Re: What to look for in a technical editor

Subject: Re: What to look for in a technical editor
From: Andrew Plato <gilliankitty -at- yahoo -dot- com>
To: "TECHWR-L" <techwr-l -at- lists -dot- raycomm -dot- com>
Date: Wed, 21 May 2003 08:37:02 -0700 (PDT)

"Michael West" <mbwest -at- bigpond -dot- net -dot- au> wrote in message news:198858 -at- techwr-l -dot- -dot- -dot-
> It has long been standard practice in technical publishing
> to distinguish between content edits and style edits, and
> to use different specialists to perform the two functions.
> I am aware that some publishing organizations
> are oblivious to, or choose to ignore, this standard
> practice, and it certainly shows up in their publications,
> But it is really the only way to run a technical publishing
> operation.

That's great, except very few technical writers work in publishing companies.
They work at defense contractors, pharmaceutical companies, and software firms,
etc. None of which are interesting in becoming publishing firms.

> Expecting subject-matter experts to be
> intelligent and capable style editors, or expecting style
> experts to have detailed technical knowledge of an
> emerging technology, usually ends in unsatisfactory
> outcomes for the consumer and, somewhat less
> importantly, frustrating working conditions for writers.

Here we go - another in the endless series of "ignorance is an asset"
arguments. Except this one has no explanation of why. Just a blanket "usually
ends in unsatisfactory outcomes." Whatever that means. Perhaps it means,
usually ends in the editor being fired for gross incompetence.

Michael, why don't you explain how an editor who has no subject matter
expertise is going to be more valuable that one who does? How can ignorance of
the content be MORE useful?

> When it works best for everyone is when there is the
> added, unexpected benefit of having a content editor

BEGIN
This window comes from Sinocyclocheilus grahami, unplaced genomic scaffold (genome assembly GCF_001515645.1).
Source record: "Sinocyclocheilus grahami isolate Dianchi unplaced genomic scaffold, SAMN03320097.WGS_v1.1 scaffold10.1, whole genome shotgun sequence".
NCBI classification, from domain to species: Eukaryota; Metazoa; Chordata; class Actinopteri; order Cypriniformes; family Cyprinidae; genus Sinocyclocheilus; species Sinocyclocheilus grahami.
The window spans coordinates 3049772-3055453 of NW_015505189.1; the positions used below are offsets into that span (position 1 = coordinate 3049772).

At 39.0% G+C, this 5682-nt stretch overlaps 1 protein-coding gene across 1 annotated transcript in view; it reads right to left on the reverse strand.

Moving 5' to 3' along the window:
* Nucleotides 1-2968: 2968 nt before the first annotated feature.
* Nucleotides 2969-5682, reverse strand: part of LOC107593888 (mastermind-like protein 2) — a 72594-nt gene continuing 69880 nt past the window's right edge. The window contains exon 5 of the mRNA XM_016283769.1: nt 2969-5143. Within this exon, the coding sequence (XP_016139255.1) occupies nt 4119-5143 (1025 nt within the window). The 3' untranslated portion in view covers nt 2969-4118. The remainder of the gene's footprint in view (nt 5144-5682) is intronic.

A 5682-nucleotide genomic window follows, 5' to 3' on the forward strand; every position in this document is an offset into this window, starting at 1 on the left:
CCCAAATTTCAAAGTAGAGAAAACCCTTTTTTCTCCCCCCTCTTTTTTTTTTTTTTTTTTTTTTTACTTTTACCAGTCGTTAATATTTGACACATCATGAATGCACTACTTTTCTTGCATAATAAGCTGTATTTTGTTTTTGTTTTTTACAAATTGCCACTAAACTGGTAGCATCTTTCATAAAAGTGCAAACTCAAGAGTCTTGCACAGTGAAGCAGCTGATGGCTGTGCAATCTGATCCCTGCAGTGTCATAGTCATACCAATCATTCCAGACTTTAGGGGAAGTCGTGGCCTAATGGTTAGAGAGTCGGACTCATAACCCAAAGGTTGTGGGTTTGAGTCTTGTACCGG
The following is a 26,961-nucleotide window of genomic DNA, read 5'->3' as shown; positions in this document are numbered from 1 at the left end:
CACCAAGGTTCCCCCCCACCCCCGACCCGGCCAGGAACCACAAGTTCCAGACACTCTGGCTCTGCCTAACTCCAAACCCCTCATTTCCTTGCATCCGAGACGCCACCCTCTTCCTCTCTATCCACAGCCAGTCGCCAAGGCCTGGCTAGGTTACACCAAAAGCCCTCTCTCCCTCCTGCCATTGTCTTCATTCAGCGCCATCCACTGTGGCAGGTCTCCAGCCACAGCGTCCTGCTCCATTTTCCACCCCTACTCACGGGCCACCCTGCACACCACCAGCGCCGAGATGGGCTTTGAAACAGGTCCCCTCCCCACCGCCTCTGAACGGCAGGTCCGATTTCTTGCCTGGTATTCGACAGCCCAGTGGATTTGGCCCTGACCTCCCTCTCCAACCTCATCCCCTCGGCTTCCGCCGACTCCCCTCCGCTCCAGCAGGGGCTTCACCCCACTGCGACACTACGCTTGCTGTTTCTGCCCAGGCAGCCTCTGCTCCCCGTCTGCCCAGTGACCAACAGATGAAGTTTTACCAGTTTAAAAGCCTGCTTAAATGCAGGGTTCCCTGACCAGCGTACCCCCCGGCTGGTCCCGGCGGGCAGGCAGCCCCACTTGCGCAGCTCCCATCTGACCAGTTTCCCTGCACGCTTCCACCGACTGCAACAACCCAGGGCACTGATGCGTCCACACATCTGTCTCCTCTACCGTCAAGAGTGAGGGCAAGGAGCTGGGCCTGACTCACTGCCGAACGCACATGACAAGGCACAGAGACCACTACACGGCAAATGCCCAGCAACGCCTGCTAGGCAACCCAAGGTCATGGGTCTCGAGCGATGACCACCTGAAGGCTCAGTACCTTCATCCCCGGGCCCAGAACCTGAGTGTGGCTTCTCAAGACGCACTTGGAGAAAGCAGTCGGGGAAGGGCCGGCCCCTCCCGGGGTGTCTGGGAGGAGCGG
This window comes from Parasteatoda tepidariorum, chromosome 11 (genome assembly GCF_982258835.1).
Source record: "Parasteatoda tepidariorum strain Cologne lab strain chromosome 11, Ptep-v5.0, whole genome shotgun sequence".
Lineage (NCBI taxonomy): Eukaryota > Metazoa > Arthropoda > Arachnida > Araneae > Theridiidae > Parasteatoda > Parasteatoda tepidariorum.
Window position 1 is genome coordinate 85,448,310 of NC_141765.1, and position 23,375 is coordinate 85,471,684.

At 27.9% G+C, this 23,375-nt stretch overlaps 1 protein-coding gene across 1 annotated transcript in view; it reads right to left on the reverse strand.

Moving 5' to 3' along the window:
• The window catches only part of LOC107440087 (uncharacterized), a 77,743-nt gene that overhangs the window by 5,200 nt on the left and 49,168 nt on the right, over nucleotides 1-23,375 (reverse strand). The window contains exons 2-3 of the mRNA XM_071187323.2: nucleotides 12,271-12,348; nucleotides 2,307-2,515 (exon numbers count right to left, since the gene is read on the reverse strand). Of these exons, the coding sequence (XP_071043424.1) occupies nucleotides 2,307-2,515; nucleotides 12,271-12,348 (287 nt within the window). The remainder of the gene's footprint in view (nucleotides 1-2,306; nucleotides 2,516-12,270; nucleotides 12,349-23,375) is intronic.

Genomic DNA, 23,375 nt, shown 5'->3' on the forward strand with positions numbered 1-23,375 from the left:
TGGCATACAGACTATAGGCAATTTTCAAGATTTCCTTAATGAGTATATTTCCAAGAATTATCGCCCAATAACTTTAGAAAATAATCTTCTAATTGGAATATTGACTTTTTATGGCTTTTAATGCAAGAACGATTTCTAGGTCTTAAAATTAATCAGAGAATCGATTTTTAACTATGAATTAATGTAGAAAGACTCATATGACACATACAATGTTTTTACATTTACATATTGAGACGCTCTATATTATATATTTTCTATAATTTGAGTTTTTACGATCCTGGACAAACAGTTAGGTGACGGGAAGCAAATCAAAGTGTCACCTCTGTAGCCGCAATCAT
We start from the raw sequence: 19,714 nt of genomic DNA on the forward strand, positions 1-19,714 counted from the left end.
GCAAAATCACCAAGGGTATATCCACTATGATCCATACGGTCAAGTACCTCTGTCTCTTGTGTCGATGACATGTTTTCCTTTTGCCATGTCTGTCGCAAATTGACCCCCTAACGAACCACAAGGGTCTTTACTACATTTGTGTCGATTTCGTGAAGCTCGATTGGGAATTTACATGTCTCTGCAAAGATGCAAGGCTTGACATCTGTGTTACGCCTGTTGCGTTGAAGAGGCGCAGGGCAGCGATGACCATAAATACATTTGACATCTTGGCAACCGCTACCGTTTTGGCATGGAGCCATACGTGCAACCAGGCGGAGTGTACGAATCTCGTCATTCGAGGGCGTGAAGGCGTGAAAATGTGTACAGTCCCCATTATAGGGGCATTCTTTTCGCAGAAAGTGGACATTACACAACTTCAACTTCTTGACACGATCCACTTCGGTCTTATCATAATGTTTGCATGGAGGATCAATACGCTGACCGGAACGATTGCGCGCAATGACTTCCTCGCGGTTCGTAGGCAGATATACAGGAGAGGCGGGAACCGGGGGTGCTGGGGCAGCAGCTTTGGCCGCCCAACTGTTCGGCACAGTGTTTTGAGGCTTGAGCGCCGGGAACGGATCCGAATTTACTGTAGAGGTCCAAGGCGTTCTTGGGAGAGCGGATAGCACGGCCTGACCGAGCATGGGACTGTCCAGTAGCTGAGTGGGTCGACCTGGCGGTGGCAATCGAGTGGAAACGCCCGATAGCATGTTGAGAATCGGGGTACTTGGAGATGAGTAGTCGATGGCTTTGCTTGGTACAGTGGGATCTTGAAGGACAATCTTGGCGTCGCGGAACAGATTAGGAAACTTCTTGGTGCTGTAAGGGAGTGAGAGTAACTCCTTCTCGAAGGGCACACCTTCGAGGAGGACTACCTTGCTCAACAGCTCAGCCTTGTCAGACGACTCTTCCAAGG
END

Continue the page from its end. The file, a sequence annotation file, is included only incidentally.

> exhibit a facility for clear, concise language, or of having a
> style editor develop an easy familiarity with technical
> detail. These things do happen -- but to *expect* them is
> to set up both writers and readers for disappointment.

What consistently disappoints readers is when technical manuals are full
worthless information. And if the writer and editors don't understand the
material, they are much more likely to fill a tech manual with useless
information and omit or miscommunicate important information. Lack of content
knowledge leads to poor editorial decisions. It leads to people doing
bone-headed things like trying to correct the spelling in source code.

Everybody agrees that editors (as well as writers) need to have a base set of
language, tool, and grammar skills. Those basic skills are easily acquired.
Therefore, to be of real value to an employer, a writer or editor must
demonstrate that they have MORE than that basic set of skills.

Furthermore, most editors do not work in publishing environments. They work in
technical and scientific environments performing some publishing-related
duties. To be of most value to a scientific or technical environment, the
editor needs to understand the concepts and language that are important to that
environment first and foremost and then use his/her grammar and language skills
to ensure concepts are communicated effectively.

Andrew Plato

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